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Live At Max's Kansas City

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Album Review

The 12 tracks that make up the Troggs' Live at Max's Kansas City show the band in great underground form. This is actually the best environment for Reg Presley and his ensemble to tape a performance — and Peter Crowley's production makes for a very enjoyable listening experience. "Got Love if You Want It" and "(I Can't Get No) Satisfaction" rip. The mellow "Love Is All Around" makes its transition from pop radio classic to a club fave a dozen or so years later. "Give It to Me" is passionate and grungy, with Paul Wycliffe's engineering a bit more in control than Brigid Polk's cassette player capturing the Velvet Underground. There's no date of recording, or even band lineup on the album jacket, just a 1979-1980 copyright on the disc itself. There's a solid rendition of Rufus Thomas' "Walking the Dog," with far more punk than Aerosmith or the Rolling Stones would muster on each of their debut LPs. The guitar is sizzling, and who cares that he misses the cue as Presley is concluding the tune? It is a loose set at a New York bar, and it is authentic. Chuck Berry's "Memphis" and "No Particular Place to Go" get the Troggs' treatment, and it's a far cry from Johnny Rivers' chart debut. "Wild Thing" comes off as the garage rock classic that it is; in fact, this rendition bares the soul of the song, yielding all the reasons that punks and new wavers revere both it and the Troggs. "Gonna Make You" is a home run, and it shows why Reg Presley rules as The King at small venues around the world like Max's Kansas City. An excellent document of an important group.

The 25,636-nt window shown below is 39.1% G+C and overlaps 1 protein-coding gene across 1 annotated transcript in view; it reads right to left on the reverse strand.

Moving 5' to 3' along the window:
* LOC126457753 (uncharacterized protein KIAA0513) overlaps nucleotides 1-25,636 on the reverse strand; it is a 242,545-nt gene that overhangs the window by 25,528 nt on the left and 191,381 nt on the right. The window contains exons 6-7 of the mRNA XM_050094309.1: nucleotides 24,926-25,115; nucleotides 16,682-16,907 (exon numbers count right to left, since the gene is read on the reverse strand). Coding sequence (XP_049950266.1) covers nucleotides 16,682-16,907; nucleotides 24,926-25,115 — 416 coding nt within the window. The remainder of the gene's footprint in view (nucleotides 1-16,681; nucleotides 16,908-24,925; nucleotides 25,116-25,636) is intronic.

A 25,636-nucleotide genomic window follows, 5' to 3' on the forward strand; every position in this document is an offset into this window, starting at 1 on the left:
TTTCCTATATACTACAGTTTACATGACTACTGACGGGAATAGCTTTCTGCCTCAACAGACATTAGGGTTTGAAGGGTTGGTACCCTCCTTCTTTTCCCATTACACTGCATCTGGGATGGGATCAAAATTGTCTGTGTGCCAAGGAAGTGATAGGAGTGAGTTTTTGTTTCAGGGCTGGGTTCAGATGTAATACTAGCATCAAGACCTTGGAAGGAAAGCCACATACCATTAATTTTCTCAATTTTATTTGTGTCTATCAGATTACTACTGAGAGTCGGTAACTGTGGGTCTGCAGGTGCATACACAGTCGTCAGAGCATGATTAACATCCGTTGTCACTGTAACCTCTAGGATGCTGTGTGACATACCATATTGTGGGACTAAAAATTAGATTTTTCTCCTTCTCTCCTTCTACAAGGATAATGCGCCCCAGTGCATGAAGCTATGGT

Biography

Formed: 1964 in Andover, Hampshire, England

Genre: Rock

Years Active: '60s, '70s, '80s, '90s, '00s, '10s

Remembered chiefly as proto-punkers who reached the top of the charts with the "caveman rock" of "Wild Thing" (1966), the Troggs were also adept at crafting power pop and ballads. Hearkening back to a somewhat simpler, more basic British Invasion approach as psychedelia began to explode in the late '60s, the group also reached the Top Five with their flower-power ballad "Love Is All Around" in 1968. While more popular in their native England than the U.S., the band also fashioned memorable, insistently...
Full Bio